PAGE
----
The paper "Effects of Benetton’ s Shock Advertising Campaign" is a good example of a marketing case study. Benetton advertising revolved around controversial subjects that hurt the company image. Some of the issues that the advertisement touched on include pollution, child labor, racial integration, war, AIDS awareness, and death among others. Shock ad is a double-edged sword. The adverts elicited mixed reactions on some of its ads. For example, negative feedback following the convict’ s ads led to the resignation of its creative director and Photographer Oliviero Toscani (Ganesan and Thota 2003). The company came to the realization that it had surpassed the limits of unconventional advertising.
Its campaign titled “ All the colors in the World” got positive feedback for its message on fighting racism; however, it brought out negative thoughts in England, the United States, and South Africa. Shock advertising has been discussed widely by media watchers as well as psychological researchers, it is believed that shocking ads bring consumers stronger feelings, gain more attention from consumers and help enhance the memory and influence behaviour as well (Manral, 2011). Users are more prone to recall shocking advertising messages over those that are less shocking.
Once your shock ad starts creating buzz, it will flood social media platforms and news outlets with impressive force. However, it can increase interest in the product or it can generate negative feelings which can affect the brand’ s image. The first negative effect it nay bring to a consumer is that it may cause discomfort among its customers. For instance, Benetton’ s advert that included a black woman breastfeeding a white baby was criticized for bringing back memories of the days of slavery.
Also, its ad showing a priest and nun kissing offended the religious including the pope. O'Barr (2011) explains that some type of advertising may not be received well by society such as those bordering on subjects such as sex. Equally, it featured an advertisement with a baby with an umbilical cord, which evoked mixed reactions. By highlighting such issues, the company has evoked feelings of embarrassment among some section of the public. In fact, a shocking advertisement that has a high perceived shock value or offensiveness may make customers angry or disgusted (Klara, 2012).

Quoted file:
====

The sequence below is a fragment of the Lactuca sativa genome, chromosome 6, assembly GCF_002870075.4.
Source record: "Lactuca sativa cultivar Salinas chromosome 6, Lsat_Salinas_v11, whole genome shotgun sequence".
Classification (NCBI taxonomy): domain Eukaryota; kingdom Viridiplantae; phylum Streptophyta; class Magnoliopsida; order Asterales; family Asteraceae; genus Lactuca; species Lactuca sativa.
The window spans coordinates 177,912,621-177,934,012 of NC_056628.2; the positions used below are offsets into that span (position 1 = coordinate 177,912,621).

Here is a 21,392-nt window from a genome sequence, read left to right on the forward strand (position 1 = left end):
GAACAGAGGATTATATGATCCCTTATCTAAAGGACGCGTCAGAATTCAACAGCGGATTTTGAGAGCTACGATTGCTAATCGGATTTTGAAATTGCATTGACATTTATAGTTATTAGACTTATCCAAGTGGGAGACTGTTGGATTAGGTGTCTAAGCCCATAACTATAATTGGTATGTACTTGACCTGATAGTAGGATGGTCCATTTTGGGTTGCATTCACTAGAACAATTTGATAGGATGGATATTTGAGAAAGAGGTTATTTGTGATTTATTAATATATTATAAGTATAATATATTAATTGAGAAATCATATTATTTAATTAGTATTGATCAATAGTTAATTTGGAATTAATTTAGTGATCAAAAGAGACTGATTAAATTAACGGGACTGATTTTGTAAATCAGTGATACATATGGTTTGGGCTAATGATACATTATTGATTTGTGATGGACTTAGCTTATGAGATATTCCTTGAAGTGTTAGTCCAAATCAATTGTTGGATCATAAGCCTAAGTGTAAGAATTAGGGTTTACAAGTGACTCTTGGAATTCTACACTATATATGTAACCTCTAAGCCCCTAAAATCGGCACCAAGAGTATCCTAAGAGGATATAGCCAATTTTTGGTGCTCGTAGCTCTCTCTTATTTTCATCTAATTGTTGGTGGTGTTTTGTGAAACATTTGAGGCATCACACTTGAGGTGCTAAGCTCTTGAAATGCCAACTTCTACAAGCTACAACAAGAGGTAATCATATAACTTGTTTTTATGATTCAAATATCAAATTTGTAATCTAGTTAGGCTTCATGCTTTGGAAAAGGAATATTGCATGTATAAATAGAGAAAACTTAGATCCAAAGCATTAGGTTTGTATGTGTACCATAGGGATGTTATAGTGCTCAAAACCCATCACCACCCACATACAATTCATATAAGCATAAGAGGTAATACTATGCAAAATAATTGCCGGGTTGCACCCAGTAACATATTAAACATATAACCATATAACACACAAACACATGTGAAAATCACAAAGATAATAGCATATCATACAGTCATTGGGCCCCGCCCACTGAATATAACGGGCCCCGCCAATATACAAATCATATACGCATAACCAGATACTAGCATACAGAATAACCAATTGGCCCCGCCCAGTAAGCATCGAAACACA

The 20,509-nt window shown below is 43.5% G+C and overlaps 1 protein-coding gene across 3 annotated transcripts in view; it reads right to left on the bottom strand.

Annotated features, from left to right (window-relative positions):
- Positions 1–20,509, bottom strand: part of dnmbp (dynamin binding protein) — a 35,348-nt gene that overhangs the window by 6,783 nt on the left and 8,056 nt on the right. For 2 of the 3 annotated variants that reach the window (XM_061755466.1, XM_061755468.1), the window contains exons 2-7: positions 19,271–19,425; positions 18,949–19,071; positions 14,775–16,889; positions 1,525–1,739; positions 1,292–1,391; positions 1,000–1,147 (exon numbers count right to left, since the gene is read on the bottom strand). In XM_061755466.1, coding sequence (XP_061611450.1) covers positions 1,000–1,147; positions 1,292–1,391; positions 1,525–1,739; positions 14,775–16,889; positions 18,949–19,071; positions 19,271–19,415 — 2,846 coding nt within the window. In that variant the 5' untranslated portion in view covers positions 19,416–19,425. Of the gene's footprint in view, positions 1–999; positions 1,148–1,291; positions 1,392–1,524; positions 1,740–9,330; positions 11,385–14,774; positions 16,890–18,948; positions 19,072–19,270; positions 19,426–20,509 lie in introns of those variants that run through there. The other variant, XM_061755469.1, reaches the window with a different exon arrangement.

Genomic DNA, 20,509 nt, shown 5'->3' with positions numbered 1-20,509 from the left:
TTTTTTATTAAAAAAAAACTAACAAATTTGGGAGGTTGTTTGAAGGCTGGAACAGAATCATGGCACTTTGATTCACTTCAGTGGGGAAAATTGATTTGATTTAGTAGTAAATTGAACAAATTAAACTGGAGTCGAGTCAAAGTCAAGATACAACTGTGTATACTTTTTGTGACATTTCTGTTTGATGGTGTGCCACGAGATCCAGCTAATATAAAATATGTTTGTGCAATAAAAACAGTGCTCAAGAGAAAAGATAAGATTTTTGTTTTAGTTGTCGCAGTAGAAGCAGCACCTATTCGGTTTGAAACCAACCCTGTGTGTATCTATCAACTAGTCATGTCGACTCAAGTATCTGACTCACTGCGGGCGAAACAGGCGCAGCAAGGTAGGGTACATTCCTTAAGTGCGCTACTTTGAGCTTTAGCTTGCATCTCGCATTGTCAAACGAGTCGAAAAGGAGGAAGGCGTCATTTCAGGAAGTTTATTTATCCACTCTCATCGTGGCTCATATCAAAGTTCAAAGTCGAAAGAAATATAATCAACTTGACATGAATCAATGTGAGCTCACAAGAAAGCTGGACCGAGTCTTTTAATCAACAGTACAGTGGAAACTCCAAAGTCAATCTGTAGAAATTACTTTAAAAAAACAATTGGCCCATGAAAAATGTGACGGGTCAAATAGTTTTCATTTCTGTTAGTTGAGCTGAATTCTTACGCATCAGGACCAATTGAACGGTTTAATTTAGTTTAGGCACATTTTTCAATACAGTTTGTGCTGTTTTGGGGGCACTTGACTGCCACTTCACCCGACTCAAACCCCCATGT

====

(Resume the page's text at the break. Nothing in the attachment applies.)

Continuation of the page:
Subsequently, it could make them to actively ignore the ads in order to minimise their discomfort, thus avoiding the brand (Andersson, et al. , 2004). The ads led to bad relations with governments. The “ We on Death Row” campaign changed the approach of the company towards advertising. The campaign featured 26 inmates who had been sentenced to death. It contained full-color faces of death-row prisoners, their details, and the dates of execution (Ganesan and Thota, 2003). Also, a special booklet and a video were released to show the negative side of capital punishment.
Mainly, this ad drew the ire of local authorities hence bad blood with the Benetton. Shock ads are risky for companies with an image to protect. Fam and Waller (2003) say that controversial advertising has had different outcomes to companies as some have been successful while others have been damaged. Waller adds that controversial advertising could result in several outcomes like bad publicity, attract criticisms to bodies that regulate ads, lead to reduced sales, and product boycotts. On the other hand, (Kapoor and Kulshrestha (2012) argue that the choice of Benetton marketing technique of covering social issues set off social discourse about the company.
Marketers that want to carry out contentious advertising must know the thin line between successful communicating to the targeted audience and provoking some individuals.
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